In USDA zones 5 through 9, it is hardy and tolerates freezing temperatures that will survive most winters unscathed. Mulching at the base of the plants in late fall protects the roots from freezing and provides some nutrients in the new season. If you are growing in zone 4, it is best to provide some winter protection.

Water and moisture

Planting thyme in the ground will reduce the need for watering with the exception of periods of drought. Occasional watering in particularly hot climates can be done with drinking hoses, but the roots are deep to find water.

Growing thyme in pots requires watering from time to time when the soil is completely dry. The pots should be lifted off the floor or out of the saucers so that the water can drain away freely.

Moisture and thyme don't mix at all! In zone 10, thyme is grown annually because of the incompatible humidity.


Thyme grows best in sandy loam soils from pH 6.0 to 8.0. Well-drained soil is key to growing thyme. The more sand and rubble, the better!

Plant thyme in pots with a good 30:70 mixture of horticultural grain such as large-particle sand or perlite to general-purpose compost for the best drainage conditions.


Close up of the thyme flowerA close-up of a thyme flower in full bloom. Source: Björn S.

Too many nutrients can cause plants to develop weak leggy growth and negatively affect plant health. If you harvest regularly, a liquid kelp feed can be applied every couple of weeks.

If you provide a light mulch compost or leaf mold in late autumn, sufficient nutrients will be released for the whole year. Additional fertilizer is not required.


If thyme is not harvested regularly, it can become woody and produce less aromatic leaves. Harvesting is essentially a form of pruning. The more you harvest, the more you encourage fresh growth.

Pruning after flowering later in the year creates new stems that protect the plant through winter.


Propagating thyme from the herb garden is easy. Follow the advice below and you can be growing thyme in no time!

It takes up to 28 days for the seeds to germinate and 6 to 12 months for them to mature. Sow in small pots with all-purpose compost in March / April, cover lightly and cover with water. Leave it in a warm, bright place like a greenhouse or sunny windowsill.

When they germinate, thin to the 2-3 strongest seedlings. When the seedlings are about 10 cm, harden them to external conditions and bring them indoors at night. Do this until all threats of frost have passed and they can be planted in their final growing position.

Grow thyme from cuttings in mid to late spring. Take 3-4 inch long cuttings and remove the bottom 2 inch leaves from the stem. Prepare small 9 cm pots with a mixture of all-purpose compost and perlite, and use a pencil or dibber to drill a few holes around the edge of the pot. Gently push the cuttings into the compost up to the leaves. Water and place in a warm and shady place until roots have formed.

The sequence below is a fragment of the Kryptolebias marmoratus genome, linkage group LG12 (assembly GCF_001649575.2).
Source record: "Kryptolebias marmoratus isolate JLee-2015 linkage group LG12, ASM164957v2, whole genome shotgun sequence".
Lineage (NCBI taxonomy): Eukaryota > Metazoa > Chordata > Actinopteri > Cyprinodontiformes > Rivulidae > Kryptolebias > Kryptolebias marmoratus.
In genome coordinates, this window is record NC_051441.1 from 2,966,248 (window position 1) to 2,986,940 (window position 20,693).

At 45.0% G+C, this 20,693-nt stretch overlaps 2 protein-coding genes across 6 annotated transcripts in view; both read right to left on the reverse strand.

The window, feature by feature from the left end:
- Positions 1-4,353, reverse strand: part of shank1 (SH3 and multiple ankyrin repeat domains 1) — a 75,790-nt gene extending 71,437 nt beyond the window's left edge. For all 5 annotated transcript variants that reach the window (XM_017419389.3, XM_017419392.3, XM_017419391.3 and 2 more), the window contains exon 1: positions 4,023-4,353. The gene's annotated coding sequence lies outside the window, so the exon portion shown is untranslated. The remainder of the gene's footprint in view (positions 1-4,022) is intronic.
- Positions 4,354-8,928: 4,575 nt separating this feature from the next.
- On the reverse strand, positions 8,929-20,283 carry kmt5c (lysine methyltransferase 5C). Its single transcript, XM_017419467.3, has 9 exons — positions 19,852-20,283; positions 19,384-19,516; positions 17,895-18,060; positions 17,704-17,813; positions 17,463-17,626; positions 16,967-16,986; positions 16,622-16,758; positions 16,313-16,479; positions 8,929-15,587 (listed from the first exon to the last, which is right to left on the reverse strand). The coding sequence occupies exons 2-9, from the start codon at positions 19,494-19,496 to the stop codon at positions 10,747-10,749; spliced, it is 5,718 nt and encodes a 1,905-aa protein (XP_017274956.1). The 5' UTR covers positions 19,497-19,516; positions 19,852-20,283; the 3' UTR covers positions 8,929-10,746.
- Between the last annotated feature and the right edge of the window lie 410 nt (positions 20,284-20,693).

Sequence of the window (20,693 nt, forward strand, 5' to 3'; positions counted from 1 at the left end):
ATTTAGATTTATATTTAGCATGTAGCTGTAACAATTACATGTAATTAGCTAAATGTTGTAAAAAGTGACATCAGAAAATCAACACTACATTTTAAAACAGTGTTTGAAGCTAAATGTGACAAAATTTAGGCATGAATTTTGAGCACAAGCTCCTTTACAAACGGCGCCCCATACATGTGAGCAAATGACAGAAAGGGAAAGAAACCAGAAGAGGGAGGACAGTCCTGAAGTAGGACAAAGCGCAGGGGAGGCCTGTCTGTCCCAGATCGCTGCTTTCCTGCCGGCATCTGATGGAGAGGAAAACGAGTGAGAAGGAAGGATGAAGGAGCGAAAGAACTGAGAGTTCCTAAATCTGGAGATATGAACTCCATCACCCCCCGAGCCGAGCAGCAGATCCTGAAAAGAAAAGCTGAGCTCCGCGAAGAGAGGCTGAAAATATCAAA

Splitting thyme in spring is easy and gives you free plants almost instantly! Choose a nice, healthy specimen with lots of stems growing from the base. Gently lift the plant off the ground and shake off as much soil as possible. Gently pull the thyme apart, making sure that there are sufficient roots attached to each piece. Plant each division in new growing positions 30 cm apart and water them.

Layers of air are easier than it sounds. Choose a healthy stem, remove the leaves and bend it so that it is horizontal to the ground. Make a small cut under a leaf knot and cover this part of the stem with soil and water it well. A wire pin will help hold the stem in place. Check regularly for roots to form, and once built, cut the layered stem off the main plant.

Harvesting and storing

Common thymeCommon thyme is one of the most popular garden herbs. Source: Ann McCarron

Thyme is easy to harvest and can be used fresh or dried for longer shelf life.


Thyme can be harvested as needed, being careful not to allow the plants to grow through clipping in wood. If growing conditions are good and the plant is thriving, the top 5 to 6 inches can be cut back before blooming 2-3 times in a season.


Freshly picked thyme can be stored in the refrigerator for a week to 10 days, wrapped in damp kitchen paper or plastic.

Leaves can also be used straight from the freezer to flavor soups and stews.

To dry, tie the thyme sprigs loosely and hang them in a dark, warm, well-ventilated room or lay them out on a tray to dry. After a few weeks, when completely dry, the leaves will crumble and store in an airtight container for up to 18 months.


Thyme in full bloomThyme can bloom in pink, white, or even a pale shade of lavender. Source: cvtperson